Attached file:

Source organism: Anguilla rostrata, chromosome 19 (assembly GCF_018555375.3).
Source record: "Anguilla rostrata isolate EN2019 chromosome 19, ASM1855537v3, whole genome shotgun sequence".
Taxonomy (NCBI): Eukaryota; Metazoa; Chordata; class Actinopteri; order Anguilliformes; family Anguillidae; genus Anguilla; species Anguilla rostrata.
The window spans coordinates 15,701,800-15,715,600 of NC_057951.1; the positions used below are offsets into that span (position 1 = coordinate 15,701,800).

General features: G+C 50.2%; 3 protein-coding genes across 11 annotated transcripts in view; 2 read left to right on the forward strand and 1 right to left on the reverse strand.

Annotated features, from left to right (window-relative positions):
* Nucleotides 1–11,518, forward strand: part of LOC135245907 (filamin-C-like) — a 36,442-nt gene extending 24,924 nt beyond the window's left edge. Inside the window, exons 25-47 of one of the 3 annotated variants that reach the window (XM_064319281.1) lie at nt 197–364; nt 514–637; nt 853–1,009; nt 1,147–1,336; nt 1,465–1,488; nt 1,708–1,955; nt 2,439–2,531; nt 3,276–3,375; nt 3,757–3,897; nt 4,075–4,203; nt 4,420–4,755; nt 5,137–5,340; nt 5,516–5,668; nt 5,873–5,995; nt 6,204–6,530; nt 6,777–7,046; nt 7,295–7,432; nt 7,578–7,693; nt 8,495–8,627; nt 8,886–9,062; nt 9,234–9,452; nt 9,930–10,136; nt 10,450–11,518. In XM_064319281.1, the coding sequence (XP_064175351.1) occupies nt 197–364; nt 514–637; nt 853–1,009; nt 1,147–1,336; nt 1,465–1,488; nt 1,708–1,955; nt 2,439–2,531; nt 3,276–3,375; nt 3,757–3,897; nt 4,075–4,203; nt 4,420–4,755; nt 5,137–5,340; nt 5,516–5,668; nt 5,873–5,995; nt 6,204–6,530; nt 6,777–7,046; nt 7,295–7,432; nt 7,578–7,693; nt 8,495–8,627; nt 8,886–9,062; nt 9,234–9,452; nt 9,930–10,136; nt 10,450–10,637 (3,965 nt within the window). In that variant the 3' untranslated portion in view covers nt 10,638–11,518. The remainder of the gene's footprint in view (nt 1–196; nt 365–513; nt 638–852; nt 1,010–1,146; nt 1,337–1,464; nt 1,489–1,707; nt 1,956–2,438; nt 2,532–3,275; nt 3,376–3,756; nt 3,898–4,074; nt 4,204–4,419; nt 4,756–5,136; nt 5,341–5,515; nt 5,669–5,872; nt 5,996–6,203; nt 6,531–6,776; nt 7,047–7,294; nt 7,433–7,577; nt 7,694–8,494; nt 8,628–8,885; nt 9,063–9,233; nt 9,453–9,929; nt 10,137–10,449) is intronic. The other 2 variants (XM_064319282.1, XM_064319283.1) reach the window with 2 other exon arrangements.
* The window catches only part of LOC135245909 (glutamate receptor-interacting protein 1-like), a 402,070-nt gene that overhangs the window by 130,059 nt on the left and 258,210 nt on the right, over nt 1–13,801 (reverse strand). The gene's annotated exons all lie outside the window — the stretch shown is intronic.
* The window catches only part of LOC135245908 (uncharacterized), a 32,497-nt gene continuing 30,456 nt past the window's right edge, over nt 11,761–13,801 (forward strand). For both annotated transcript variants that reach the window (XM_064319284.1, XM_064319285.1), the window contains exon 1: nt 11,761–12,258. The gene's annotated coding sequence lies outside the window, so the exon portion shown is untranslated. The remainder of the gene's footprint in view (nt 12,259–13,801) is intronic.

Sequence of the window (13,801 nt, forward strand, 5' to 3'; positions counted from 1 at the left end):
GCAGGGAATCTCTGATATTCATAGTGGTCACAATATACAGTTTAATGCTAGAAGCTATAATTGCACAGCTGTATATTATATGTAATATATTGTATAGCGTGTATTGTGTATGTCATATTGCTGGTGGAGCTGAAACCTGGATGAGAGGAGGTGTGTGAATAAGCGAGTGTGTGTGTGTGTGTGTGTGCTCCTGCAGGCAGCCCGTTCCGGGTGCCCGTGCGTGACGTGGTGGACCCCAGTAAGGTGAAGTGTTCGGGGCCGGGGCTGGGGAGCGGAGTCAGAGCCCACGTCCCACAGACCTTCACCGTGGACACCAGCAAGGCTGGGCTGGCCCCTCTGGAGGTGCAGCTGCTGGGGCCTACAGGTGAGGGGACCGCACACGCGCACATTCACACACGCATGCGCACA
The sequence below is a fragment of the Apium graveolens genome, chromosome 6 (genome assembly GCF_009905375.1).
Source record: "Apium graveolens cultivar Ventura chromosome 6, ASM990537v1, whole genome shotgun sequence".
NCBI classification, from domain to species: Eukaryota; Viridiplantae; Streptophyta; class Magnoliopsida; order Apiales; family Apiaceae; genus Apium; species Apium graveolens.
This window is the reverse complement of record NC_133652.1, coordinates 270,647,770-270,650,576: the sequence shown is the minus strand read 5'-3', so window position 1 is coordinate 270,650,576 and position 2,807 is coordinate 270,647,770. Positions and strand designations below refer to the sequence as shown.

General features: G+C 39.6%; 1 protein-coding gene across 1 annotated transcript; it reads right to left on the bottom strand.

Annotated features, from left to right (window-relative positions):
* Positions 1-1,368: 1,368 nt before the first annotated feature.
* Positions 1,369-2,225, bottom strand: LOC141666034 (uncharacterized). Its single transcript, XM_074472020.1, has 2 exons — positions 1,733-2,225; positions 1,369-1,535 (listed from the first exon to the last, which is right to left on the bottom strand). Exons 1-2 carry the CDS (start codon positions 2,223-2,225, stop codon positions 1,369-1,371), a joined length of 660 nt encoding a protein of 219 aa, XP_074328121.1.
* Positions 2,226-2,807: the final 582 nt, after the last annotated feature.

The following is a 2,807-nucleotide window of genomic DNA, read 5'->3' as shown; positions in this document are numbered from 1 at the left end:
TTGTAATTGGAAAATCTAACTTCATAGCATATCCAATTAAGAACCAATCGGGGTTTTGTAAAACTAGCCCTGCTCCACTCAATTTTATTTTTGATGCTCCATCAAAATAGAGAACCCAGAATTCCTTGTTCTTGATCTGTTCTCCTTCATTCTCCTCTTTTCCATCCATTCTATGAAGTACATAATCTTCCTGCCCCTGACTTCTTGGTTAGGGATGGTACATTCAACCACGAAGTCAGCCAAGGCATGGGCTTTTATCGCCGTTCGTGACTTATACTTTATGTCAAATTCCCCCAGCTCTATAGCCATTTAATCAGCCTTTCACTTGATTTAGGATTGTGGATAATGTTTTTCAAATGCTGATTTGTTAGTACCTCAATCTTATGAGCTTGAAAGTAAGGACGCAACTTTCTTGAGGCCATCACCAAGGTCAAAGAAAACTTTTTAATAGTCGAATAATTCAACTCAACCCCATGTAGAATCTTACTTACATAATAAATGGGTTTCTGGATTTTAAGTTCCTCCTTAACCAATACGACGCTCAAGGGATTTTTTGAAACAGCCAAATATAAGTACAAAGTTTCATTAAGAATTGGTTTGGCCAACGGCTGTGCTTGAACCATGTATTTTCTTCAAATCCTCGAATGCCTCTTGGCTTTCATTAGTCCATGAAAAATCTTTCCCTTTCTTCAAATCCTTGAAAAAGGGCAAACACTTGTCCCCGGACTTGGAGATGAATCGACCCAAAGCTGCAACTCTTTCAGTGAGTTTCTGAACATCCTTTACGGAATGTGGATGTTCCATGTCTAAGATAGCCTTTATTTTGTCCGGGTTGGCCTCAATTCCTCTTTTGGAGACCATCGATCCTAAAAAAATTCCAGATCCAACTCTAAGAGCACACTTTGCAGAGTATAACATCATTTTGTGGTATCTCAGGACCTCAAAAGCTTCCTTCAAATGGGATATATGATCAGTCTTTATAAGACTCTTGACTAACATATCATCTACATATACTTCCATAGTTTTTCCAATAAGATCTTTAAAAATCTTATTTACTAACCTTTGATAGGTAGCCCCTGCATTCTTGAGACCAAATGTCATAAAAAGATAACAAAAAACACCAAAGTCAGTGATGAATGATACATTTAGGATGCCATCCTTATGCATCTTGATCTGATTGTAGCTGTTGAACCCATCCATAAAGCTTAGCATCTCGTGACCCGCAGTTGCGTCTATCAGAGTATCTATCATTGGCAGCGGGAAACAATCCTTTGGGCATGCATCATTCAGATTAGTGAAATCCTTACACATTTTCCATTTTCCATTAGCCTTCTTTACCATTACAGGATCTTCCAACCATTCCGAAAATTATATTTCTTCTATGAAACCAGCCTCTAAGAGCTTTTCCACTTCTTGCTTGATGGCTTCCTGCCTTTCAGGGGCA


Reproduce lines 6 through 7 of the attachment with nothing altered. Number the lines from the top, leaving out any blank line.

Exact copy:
Annotated features, from left to right (window-relative positions):
* Nucleotides 1–11,518, forward strand: part of LOC135245907 (filamin-C-like) — a 36,442-nt gene extending 24,924 nt beyond the window's left edge. Inside the window, exons 25-47 of one of the 3 annotated variants that reach the window (XM_064319281.1) lie at nt 197–364; nt 514–637; nt 853–1,009; nt 1,147–1,336; nt 1,465–1,488; nt 1,708–1,955; nt 2,439–2,531; nt 3,276–3,375; nt 3,757–3,897; nt 4,075–4,203; nt 4,420–4,755; nt 5,137–5,340; nt 5,516–5,668; nt 5,873–5,995; nt 6,204–6,530; nt 6,777–7,046; nt 7,295–7,432; nt 7,578–7,693; nt 8,495–8,627; nt 8,886–9,062; nt 9,234–9,452; nt 9,930–10,136; nt 10,450–11,518. In XM_064319281.1, the coding sequence (XP_064175351.1) occupies nt 197–364; nt 514–637; nt 853–1,009; nt 1,147–1,336; nt 1,465–1,488; nt 1,708–1,955; nt 2,439–2,531; nt 3,276–3,375; nt 3,757–3,897; nt 4,075–4,203; nt 4,420–4,755; nt 5,137–5,340; nt 5,516–5,668; nt 5,873–5,995; nt 6,204–6,530; nt 6,777–7,046; nt 7,295–7,432; nt 7,578–7,693; nt 8,495–8,627; nt 8,886–9,062; nt 9,234–9,452; nt 9,930–10,136; nt 10,450–10,637 (3,965 nt within the window). In that variant the 3' untranslated portion in view covers nt 10,638–11,518. The remainder of the gene's footprint in view (nt 1–196; nt 365–513; nt 638–852; nt 1,010–1,146; nt 1,337–1,464; nt 1,489–1,707; nt 1,956–2,438; nt 2,532–3,275; nt 3,376–3,756; nt 3,898–4,074; nt 4,204–4,419; nt 4,756–5,136; nt 5,341–5,515; nt 5,669–5,872; nt 5,996–6,203; nt 6,531–6,776; nt 7,047–7,294; nt 7,433–7,577; nt 7,694–8,494; nt 8,628–8,885; nt 9,063–9,233; nt 9,453–9,929; nt 10,137–10,449) is intronic. The other 2 variants (XM_064319282.1, XM_064319283.1) reach the window with 2 other exon arrangements.